Ever cracked open an egg, only to find a mysterious red or brown spot? Whilst the sight might be a bit off-putting, eggs with these spots can be perfectly safe to eat, and there’s a solid explanation for their appearance too.
Red and brown spots in eggs are usually either blood or meat spots. These spots aren’t particularly common; in commercially produced eggs, less than 1 percent of those laid have them. Those that do are often removed after “candling” a process in which a bright light is shone through an egg to highlight imperfections. However, some spotted eggs can slip through the cracks.
How are blood and meat spots formed?
Both types of spots can occur during the egg formation process.
Blood spots can form during ovulation, either in the ovary itself or in the tube between a chicken’s ovary and uterus, called the oviduct. Eggs begin forming in fluid-filled sacs, known as follicles, within the ovary; follicles have a dense network of blood vessels.
These vessels can bleed when the follicle ruptures to release the egg, and the blood that leaks out can adhere to the surface of the egg yolk – this is why blood spots are usually found on the yolk. However, blood spots can occasionally be found in the egg white when bleeding occurs in the oviduct.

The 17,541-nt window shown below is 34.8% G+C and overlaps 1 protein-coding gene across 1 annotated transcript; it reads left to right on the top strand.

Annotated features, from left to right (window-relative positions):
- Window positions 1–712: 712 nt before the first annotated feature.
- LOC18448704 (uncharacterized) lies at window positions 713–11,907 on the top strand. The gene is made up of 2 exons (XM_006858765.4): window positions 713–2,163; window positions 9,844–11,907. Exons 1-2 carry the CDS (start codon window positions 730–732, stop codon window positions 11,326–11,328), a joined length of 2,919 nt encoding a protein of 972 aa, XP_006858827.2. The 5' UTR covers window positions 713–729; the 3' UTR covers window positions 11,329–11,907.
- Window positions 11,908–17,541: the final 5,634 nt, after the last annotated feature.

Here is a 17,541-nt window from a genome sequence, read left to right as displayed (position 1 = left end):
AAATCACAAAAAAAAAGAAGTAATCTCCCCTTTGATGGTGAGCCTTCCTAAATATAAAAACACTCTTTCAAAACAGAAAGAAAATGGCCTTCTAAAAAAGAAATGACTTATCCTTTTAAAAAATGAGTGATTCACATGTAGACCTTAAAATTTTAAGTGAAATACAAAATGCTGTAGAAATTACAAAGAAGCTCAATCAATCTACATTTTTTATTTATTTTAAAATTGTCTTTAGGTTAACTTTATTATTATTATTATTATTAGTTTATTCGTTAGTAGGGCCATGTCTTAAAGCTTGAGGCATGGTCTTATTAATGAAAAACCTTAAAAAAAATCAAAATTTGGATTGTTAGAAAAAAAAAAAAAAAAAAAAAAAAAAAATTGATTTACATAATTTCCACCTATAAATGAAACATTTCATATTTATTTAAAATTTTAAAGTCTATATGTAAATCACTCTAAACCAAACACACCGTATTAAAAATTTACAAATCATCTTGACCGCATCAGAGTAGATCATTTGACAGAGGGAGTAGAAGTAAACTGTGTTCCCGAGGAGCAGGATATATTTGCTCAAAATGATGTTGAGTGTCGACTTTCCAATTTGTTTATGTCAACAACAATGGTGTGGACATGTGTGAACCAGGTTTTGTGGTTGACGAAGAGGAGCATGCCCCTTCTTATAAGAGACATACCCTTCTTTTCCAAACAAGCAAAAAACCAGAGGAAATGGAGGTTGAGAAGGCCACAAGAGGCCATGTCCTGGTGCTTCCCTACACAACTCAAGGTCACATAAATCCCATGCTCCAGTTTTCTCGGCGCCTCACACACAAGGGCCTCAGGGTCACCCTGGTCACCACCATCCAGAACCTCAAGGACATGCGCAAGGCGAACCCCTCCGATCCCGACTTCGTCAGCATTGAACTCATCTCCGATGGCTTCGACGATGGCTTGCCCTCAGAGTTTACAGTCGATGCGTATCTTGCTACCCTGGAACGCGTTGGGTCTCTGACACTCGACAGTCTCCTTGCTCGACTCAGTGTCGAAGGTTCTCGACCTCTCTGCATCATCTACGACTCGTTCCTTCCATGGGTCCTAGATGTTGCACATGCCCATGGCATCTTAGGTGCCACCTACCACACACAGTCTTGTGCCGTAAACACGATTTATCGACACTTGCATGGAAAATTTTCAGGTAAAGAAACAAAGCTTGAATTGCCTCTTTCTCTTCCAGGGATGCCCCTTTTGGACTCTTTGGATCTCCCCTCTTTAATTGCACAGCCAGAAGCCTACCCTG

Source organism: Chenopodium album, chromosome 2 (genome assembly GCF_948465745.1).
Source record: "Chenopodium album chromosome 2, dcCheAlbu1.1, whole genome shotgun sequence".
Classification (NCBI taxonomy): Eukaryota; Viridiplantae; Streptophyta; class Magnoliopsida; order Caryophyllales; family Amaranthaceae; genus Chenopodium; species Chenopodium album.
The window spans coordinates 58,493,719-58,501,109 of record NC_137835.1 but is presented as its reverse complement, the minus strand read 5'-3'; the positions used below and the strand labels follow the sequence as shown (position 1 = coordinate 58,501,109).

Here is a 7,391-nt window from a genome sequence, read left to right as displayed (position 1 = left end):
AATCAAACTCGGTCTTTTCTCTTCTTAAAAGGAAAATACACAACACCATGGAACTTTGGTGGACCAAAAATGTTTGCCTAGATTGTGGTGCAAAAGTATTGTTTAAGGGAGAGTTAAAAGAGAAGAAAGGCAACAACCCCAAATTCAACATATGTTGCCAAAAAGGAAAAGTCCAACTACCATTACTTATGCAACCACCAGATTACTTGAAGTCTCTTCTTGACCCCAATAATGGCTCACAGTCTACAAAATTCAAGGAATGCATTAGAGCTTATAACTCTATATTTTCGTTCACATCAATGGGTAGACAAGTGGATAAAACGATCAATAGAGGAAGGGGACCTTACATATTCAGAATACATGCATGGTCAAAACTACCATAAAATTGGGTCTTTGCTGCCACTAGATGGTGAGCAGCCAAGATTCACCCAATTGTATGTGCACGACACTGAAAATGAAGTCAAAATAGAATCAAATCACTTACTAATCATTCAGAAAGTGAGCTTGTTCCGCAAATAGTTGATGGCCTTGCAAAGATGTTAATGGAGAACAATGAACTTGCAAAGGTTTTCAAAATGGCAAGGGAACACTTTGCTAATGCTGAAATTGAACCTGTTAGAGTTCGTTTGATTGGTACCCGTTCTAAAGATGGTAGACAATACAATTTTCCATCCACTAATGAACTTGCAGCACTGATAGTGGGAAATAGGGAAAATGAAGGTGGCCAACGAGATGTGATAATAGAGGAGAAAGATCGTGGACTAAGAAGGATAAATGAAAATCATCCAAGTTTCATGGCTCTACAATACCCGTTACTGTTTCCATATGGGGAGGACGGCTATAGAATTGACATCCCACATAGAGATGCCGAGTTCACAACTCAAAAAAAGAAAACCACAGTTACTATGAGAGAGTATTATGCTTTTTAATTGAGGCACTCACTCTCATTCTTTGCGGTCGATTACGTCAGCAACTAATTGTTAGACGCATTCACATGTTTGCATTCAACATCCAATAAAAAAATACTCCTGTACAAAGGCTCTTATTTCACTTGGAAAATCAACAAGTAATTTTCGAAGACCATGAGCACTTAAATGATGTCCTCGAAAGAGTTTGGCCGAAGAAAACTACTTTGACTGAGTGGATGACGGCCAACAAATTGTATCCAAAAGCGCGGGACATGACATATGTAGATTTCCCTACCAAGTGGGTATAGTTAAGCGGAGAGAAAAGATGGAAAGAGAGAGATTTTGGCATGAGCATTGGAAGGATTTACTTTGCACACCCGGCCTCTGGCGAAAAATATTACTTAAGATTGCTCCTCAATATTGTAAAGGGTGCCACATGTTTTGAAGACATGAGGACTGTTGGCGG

Meat spots, on the other hand, are made up of tissue picked up by the egg whilst passing through the oviduct and so are usually found in the egg white. Although they are usually brown, they can also be red or white. As blood can turn brown because of oxidation, blood spots can sometimes be mistaken for meat spots.
Why do they occur?
There are a number of factors that could contribute to the formation of a blood or meat spot. Research has found that hen age, nutrition, the environment they live in, and genetics can all play a part.
For example, studies have identified that a lack of vitamin A in their diets increases the likelihood of hens laying eggs with blood spots. It’s also thought that stressful environments, either due to loud noise, the presence of infectious bacteria or viruses, or temperature changes can also lead to an increased incidence of spots.
Are they safe to eat?
According to the Egg Safety Center, eggs with blood or meat spots are perfectly safe to eat, as long as the egg is properly cooked. If their appearance is still making you feel a bit queasy, because the egg is safe to consume, spots can also simply be removed.
In other words, it’s fine to egg-nore them and carry on making that omelet.
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